Green embracing role as voice of district
by Kevin Boozer Staff Writer
BLAIR — School Superintendent J.R. Green touched on a variety of issues with the public including elevating the perception of the district in the state and surrounding counties during his latest town hall meeting held Oct. 2 at McCrorey-Liston.
Green mentioned how his goal is to be the voice of the district in Fairfield County and mentioned the public appearances he makes on television and in person. He was appreciative of the good relations the district has with the local media, as well.
“The school board embraces that (public relations approach) so as we do (these events) the public profile of the district begins to rise,” he said.
Green also mentioned evidence that some of the students in Fairfield County achieve at the highest levels of any in the state. He re-emphasized the STEM early college academy as being as good as any anywhere. Though there remains work to be done in some end of course assessment scores, particularly in history, he is excited for the progress shown recently in AP courses with the pass rate improving to 22 percent.
Community member Tangee Jacobs requested the district prepare a flier for Realtors to use that touts the gains the district has made in recent months. Green said such material is being developed by Dr. Claudia Edwards and by Jackie Wallace to help market the district and county.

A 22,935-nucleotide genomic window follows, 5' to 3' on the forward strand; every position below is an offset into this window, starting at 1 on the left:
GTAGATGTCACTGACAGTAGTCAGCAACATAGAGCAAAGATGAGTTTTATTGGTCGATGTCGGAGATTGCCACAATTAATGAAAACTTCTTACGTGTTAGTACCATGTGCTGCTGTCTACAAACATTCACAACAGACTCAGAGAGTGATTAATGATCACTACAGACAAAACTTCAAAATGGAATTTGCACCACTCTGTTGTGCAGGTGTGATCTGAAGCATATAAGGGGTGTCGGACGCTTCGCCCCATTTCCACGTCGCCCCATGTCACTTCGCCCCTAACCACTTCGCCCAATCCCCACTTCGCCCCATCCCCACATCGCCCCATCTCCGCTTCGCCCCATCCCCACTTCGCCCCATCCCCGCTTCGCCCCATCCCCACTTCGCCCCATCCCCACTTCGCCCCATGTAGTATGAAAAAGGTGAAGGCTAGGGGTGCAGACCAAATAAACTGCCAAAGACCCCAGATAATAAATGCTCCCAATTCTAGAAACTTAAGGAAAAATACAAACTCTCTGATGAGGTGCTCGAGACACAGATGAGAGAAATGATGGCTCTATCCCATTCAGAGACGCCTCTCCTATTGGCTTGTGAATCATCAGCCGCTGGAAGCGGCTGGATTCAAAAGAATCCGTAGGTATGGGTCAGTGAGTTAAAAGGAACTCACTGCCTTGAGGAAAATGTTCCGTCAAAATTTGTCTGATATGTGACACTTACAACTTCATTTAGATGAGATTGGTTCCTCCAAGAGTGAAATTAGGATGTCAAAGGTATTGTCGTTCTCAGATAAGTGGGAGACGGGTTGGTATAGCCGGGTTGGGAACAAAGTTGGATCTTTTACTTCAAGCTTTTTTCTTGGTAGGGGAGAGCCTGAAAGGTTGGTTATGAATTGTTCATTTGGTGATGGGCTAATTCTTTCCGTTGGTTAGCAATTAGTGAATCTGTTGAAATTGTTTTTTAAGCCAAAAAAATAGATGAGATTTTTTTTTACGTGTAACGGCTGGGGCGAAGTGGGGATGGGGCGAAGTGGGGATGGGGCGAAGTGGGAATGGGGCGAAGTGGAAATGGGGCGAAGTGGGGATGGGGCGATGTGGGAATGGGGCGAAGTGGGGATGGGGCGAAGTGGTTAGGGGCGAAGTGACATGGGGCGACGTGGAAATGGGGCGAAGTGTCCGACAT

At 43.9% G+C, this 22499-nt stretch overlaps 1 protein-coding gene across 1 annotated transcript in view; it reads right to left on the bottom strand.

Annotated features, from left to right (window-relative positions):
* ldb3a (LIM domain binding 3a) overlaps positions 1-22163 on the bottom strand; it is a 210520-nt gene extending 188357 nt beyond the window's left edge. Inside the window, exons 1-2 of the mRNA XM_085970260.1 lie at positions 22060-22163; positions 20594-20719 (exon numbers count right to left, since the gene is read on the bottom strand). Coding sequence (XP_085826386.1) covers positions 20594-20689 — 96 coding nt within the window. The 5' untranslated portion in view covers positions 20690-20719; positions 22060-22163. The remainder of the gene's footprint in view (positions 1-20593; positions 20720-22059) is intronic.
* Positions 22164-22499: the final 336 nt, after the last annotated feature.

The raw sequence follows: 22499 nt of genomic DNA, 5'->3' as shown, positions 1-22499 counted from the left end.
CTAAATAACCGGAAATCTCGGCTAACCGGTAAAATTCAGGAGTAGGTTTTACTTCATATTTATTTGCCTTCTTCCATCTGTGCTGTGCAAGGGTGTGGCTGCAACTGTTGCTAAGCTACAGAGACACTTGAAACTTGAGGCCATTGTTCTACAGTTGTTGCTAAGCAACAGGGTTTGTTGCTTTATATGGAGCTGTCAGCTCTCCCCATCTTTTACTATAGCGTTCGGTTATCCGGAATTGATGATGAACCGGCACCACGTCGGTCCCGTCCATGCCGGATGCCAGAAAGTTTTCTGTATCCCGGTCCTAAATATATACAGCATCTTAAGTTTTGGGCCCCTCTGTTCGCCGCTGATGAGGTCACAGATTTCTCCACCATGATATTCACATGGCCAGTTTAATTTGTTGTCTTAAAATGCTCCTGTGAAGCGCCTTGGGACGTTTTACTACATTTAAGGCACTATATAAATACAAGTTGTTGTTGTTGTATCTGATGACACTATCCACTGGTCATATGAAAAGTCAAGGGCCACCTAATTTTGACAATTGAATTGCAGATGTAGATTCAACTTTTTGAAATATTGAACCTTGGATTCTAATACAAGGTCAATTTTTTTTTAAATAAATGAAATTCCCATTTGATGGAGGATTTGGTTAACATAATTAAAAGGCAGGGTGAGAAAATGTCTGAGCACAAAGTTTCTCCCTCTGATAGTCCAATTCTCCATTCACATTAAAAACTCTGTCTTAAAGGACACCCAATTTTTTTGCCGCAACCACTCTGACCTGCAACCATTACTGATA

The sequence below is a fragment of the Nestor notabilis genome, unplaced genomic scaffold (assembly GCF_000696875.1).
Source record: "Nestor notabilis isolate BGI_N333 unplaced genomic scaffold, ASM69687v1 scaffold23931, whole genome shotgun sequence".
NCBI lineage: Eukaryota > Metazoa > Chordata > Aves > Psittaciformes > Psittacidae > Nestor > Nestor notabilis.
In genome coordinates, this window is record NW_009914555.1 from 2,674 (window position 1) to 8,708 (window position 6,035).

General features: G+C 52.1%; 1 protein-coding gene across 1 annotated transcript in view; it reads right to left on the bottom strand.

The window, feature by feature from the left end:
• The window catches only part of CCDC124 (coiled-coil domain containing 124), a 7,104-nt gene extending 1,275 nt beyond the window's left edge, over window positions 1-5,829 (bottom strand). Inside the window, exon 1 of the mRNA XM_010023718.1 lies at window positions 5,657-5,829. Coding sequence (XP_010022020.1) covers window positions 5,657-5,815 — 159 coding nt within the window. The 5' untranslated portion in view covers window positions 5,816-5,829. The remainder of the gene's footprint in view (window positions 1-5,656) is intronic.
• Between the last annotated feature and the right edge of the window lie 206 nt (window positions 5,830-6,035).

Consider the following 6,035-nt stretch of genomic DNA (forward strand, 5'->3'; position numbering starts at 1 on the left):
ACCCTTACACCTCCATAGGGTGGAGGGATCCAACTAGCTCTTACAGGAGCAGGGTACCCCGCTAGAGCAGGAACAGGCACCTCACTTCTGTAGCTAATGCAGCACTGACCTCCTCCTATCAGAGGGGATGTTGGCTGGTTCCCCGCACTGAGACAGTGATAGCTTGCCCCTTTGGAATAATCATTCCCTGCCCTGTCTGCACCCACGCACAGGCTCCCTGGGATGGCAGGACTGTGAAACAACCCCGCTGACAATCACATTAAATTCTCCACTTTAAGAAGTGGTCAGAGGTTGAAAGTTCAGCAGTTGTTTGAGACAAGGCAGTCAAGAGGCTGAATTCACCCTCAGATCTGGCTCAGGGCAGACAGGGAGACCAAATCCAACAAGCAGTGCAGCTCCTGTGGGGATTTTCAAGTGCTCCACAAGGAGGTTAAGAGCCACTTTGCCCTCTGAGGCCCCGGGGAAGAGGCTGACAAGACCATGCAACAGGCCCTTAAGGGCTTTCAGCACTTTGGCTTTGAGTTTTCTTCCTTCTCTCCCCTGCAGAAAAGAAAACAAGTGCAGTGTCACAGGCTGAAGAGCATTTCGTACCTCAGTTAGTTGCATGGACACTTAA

Bow Tie Club
In about three weeks a Bow Tie Club will start at Fairfield Middle School. Tony Armstrong will furnish bow ties for the boys and the mentors from the community who participate. The club is built around the five wells that make a Morehouse Man, being well rounded, well spoken, well dressed, well traveled and well balanced.
The bow ties are being supplied by Price’s Drug store. Green said students will read books, poems, take trips to Charleston and Greenville and practice public speaking.
“We need men to step forward and help with this mentoring effort,” he said.
The requirements are for a man to spend time with the ‘tweens and teens and, of course, learn to tie a bow tie. The club will be limited to all boys.
The girls that age already have the Elite Ladies Club led by Tori Armstrong and Kim Siebles with about 35 youth participating. Green said parents can attend the orientation but after that they need to entrust their children to the mentor leaders. That environment can free teens to have open conversations and engage more in the group setting, according to the leaders.
Green said the district examined its band instruments and realized that many were broken or in need of replacement. Band Director Davaran Edwards helped with that assessment but noted many of the instruments were in poor condition due to mishandling.
Green said students must be educated about that and made aware the expectation is to keep repaired/new instruments in pristine working order.
He plans to continue his full schedule of public appearances as a way to change the narrative surrounding the district and said he is noticing a higher regard for the district during the appearances.
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